You Probably Need a Will, So Here's How to Have That Potentially Awkward Conversation with Your Family
Remember, if you die without a will, the state will determine who inherits
So I’ve developed a bit of a swearing problem, not unlike the one I had when I was a teenager. I’ve always been a fan of a well-placed expletive, and I reject the idea that people who swear have limited vocabularies. Case in point: an old co-worker of mine who was like, genius-level smart with an impressive vocabulary, knew just how to place a “fuck” into a conversation for maximum comedic effect.
I don’t have that talent. My mouth is the bastard child of a truck driver and a sailor, known to carelessly toss around a “damn it” or a “shit.” It’s like breathing, honestly. I was able to curb my language for many years while I was immersed in my corporate job, but now that I’m working from home and it’s just me and the cat all day -- well, let’s just say I’ve done a bit of backsliding lately.
In fact, it was during our recent trip to Iowa when I realized how bad my potty mouth had become. I said something -- probably a “shit” muttered under my breath after I dropped the first of many objects (why do I always drop stuff?) -- right in front of my kid and my mom.
Oliver has heard just about every four-letter word, in every combination, from my mouth. And he dropped his own S-bomb once and immediately apologized for it. I think he was surprised when my response was something like, “That word doesn’t bother me, but it bothers other people so don’t say it at school or in front of your grandmother." (Even though his grandmother is kind of the Mayor of Sweartown and taught me everything I know about it).
I remember reading this interview with George Carlin years ago where he talks about how he taught his daughter that there is nothing wrong with “dirty” words themselves, but that there are times and places where you shouldn’t use them. It’s about respecting other people’s boundaries.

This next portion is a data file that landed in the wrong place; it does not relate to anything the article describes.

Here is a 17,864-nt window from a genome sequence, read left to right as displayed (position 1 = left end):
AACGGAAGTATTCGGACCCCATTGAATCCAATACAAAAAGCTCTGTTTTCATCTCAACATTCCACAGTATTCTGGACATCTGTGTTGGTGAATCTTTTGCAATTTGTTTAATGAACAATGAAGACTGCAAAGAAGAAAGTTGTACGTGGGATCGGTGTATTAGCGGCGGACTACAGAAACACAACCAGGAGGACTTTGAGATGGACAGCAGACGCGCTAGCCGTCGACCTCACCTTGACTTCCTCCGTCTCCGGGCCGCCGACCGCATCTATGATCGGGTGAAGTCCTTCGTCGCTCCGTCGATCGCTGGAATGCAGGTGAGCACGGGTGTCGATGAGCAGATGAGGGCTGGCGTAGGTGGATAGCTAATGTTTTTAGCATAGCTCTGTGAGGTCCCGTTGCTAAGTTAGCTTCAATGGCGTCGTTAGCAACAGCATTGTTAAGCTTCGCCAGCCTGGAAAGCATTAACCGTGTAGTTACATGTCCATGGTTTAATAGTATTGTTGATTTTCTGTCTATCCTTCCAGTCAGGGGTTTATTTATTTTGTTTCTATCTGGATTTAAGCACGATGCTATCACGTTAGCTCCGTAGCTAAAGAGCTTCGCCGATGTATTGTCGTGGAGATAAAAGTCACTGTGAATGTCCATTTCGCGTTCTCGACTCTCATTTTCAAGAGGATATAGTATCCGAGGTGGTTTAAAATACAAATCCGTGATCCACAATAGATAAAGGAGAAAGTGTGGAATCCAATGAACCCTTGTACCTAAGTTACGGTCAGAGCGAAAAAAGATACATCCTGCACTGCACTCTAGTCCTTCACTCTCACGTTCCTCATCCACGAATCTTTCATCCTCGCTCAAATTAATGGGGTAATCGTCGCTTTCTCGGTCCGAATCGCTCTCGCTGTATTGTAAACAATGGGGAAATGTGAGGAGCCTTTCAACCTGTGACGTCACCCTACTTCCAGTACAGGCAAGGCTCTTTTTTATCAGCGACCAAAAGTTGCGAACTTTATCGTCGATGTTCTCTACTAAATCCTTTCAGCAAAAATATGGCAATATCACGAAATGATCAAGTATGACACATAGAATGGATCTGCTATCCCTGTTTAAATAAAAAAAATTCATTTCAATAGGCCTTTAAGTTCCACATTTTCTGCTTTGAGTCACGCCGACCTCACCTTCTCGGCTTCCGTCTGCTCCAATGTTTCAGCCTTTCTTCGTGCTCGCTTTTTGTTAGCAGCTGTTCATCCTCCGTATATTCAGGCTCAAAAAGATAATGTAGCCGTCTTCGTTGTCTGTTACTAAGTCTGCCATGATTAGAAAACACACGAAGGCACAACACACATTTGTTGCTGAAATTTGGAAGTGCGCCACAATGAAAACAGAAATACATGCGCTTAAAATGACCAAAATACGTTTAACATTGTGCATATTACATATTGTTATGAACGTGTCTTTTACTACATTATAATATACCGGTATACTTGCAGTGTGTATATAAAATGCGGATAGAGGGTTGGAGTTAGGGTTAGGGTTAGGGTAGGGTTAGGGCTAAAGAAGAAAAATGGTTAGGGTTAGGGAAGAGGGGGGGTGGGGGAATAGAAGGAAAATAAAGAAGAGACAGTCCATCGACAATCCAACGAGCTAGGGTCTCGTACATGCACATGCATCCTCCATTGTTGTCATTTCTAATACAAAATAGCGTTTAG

And I try to respect boundaries -- I am, after all, a chronic apologizer and never want to offend anyone. For example, one of the partners at my last job was very old school, and even a “shoot” or a “darn” would cause her to purse her lips. That was her level of comfort with swearing, and I respected that.
So how do you stop the sh!t train from leaving f@$k station, when you are born with a potty mouth like mine? What always helped me was to imagine I was having a conversation with my grandmother, who I would be really mortified to swear in front of because it just seems wrong. And that worked for many years.
Except I’ve been out of control lately, you guys. And when I muttered “shit” under my breath in Iowa, Oliver shook his head and said, “Oh Mommy, you said a bad word.” My mom mentioned that my stepbrother and sister-in-law have a swear jar at home so that they'll stop using inappropriate language around their kids. I’ve heard of this concept before -- where every time someone swears they have to put money in a jar, and then the kids get that money -- but I never thought of implementing such a system.
And I really wish my mother had thought of doing something like a swear jar when I was a kid, because I've done some calculations, and based on how much my mom swears, I definitely would have been able to buy that Barbie Dreamhouse after like a month. MOM.
So I promised Oliver that I will give him a marble every time I say a bad word in front of him. Replacement words like "shoot" and "frack" don't count. (To recap the marble system, he earns marbles for doing chores and exhibiting good behavior, and when he reaches 100 marbles he gets $20 of spending money -- though he recently requested that we make it $5 for every 25 marbles.) I lost track of how many marbles I owe him so far, but it’s definitely more than five and probably less than 20.
Do you swear in front of your kids? Was your mom a champion swearer like mine was (and still is)? Do you have a swear jar, and is it making your kids rich?
Somer is probably dropping an f-bomb on Twitter right now: @somersherwood.